Friday, May 18, 2007

Yashar Chapters 1:2—The Defense Lawyer's Dilemma

Dear Friend,

Welcome to the second issue of Yashar Chapters, a new newsletter from Yashar Books in which we send you complete chapters from a recent book of interest. This issue’s book is Rabbi Michael J. Broyde’s The Pursuit of Justice and Jewish Law: Halakhic Perspectives on the Legal Profession. The book dissects the religious dilemmas a lawyer faces and provides guidance on how to navigate the world of the legal profession. Rabbi Broyde—a respected rabbi and law professor, and a renowned expert on Jewish legal ethics—takes the reader through the halakhic and ethical considerations of issues such as defending a guilty client, aggressively cross-examining a witness, maintaining professional confidentiality when someone will be hurt, writing wills that are counter to Jewish inheritance law, litigating child custody in secular courts and much more. The complexity of these ethical dilemmas is matched by Rabbi Broyde’s clarity of thought and writing. Please read below the book’s chapter on defending a guilty client. This is a fascinating topic that impacts on the lives of many people.

More information about the book can be found at the Yashar website. It can be purchased at your local Judaica store, on Yashar’s website and

The goal of this newsletter is to spread Torah and to introduce you to books that you might find interesting, without the risk of you having to pay first. In that end, please feel free to forward this newsletter to anyone you think might be interested or to quote it entirely or in part in your blog, newspaper or magazine. Just please be sure to note the author’s name and the book’s title: Michael J. Broyde, The Pursuit of Justice and Jewish Law.

Read the chapter here:

Thank you,

Gil Student

Shavuos Material from YU

Shavuos material from YU (link):
  • Are We All Thieves? Hi-Tech Heists and Halacha (adults)
  • Facebook and Friendship (teens)
  • Medical Enhancement: Promises and Perils (adults)
  • Bible Hunt Learning to Use Tanakh (children)

Thursday, May 17, 2007

The Problem with Education Today

A typically cynical and insightful analysis from Ben Chorin:
Once, mechankhim were hopelessly out of touch with the modern world; they were able to impart intensity but their students were left with the work of reconciling this intense insular experience with the modern world on their own. The results varied but some interesting people turned up.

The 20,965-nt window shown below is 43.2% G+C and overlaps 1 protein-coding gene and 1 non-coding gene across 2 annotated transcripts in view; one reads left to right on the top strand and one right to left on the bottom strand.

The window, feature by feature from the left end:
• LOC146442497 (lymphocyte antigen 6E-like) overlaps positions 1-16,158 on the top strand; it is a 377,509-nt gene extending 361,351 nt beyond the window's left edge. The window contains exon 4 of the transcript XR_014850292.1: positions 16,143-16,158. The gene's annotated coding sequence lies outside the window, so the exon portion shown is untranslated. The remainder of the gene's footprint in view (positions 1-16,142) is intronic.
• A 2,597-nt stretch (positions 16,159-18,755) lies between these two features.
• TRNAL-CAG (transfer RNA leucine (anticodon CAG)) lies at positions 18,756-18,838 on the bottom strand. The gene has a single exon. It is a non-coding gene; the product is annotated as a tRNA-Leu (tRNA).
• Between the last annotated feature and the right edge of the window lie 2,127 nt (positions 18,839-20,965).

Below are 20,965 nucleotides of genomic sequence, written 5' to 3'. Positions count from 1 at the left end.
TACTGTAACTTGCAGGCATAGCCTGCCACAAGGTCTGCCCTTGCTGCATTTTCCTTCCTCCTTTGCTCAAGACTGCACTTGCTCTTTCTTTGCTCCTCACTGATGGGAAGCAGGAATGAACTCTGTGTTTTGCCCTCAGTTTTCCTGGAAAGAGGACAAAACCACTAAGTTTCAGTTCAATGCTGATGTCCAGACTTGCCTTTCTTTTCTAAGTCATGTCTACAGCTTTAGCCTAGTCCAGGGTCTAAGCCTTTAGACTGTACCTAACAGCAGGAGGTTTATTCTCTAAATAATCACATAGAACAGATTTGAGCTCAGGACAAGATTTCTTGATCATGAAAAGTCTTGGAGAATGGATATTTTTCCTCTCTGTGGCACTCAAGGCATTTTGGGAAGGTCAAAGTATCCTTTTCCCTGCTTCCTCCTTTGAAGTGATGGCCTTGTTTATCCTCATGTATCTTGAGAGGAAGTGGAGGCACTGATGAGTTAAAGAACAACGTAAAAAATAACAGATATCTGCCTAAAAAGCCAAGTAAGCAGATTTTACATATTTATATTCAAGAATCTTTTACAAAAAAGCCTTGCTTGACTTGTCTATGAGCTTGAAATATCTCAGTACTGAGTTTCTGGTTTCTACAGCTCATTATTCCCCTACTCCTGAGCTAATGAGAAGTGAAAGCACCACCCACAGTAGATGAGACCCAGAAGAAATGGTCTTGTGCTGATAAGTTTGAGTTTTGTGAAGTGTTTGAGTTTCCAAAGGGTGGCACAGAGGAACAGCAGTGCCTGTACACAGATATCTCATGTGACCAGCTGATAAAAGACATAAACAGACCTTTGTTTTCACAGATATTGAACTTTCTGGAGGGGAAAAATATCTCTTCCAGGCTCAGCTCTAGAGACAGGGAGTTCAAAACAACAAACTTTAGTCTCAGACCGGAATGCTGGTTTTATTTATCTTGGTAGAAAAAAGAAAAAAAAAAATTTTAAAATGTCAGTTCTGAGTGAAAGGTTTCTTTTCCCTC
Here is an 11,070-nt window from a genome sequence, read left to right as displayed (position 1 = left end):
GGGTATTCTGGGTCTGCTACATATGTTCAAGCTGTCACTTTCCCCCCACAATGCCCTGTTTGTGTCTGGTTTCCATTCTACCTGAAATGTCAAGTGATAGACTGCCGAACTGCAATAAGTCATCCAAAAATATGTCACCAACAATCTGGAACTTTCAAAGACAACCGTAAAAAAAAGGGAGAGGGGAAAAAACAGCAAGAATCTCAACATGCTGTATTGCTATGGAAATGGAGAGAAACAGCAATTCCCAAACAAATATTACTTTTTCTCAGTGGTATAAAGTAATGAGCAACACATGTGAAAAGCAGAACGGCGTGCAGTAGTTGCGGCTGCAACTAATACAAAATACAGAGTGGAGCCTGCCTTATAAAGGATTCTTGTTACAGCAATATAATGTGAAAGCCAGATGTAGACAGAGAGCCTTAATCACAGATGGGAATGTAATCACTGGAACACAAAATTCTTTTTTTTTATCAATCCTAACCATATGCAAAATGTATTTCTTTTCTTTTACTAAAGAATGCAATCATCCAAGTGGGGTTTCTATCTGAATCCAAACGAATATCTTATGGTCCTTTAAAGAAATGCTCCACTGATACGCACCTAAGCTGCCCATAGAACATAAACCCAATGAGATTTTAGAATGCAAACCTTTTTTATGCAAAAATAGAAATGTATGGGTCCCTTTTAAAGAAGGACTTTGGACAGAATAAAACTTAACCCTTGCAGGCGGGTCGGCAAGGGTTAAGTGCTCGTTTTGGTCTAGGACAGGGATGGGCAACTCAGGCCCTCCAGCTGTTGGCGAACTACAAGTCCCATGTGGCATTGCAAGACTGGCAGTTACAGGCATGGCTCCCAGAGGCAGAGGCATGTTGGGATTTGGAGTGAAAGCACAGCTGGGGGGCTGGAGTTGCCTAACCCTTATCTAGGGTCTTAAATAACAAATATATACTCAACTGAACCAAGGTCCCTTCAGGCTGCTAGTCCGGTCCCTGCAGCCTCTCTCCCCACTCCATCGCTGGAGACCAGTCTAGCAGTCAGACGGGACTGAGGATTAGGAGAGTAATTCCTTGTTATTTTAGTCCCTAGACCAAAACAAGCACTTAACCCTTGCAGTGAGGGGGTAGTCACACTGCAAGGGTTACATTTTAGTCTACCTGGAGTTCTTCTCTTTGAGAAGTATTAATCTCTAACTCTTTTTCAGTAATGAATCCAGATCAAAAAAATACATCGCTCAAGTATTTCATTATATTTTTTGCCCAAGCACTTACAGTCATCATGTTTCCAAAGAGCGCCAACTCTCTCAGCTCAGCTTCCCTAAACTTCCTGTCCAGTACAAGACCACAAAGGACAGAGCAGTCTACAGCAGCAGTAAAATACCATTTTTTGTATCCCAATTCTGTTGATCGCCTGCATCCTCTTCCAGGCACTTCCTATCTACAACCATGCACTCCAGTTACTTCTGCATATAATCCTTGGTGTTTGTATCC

Many – definitely not all – so-called “frum” schools today have no aspiration to impart intensity. Their sole aspiration is to prevent their charges from dealing with conflict. The most alluring (and most deadly) aspects of American materialism have simply been co-opted. Pseudo-colleges have been established to avoid confrontation with any genuine intellectual challenge. Seminaries for girls, and more than a few “yeshivos”, have replaced actual learning with every manner of fluff: “hashkafa”, “mussar”, “midos”. If the bar gets any lower, the limbo dancers are gonna be out of business.

I don’t know if these institutions are simply filling a need by catering to hopelessly dumb kids or if they’re taking bright curious kids and turning them into mindless deadbeats.
I'm not sure whether this is a damning critique or a yearning for the good old days of youth that are a romanticized memory of people reaching the age of grandparenthood.

Where Have All the Firstborns Gone?

Numbers 3:43 states that in the second year after the Exodus there were 22,273 firstborns over the age of one month. If you add 300 for the firstborn Levites, you arrive at approximately 23K firstborns. Out of a population of 600K men between the ages of 20 and 60, and presumably 600K women of that same age group, why are there only 23K firstborn males? One would expect that half of the 600K couples would have a firstborn son, which would imply that there should be 300K firstborns. Why is there less than 10% of that number?

R. Aryeh Kaplan, in his footnotes to The Living Torah, suggests that many Jews in Egypt did not put blood on their doorposts during the final plague and therefore their firstborns were killed as well. Alternatively, he proposes that many women gave birth to girls first, but does not explain why that might be the case.

R. Yehuda Henkin, in his New Interpretations on the Parsha (p. 117), offers the following explanations: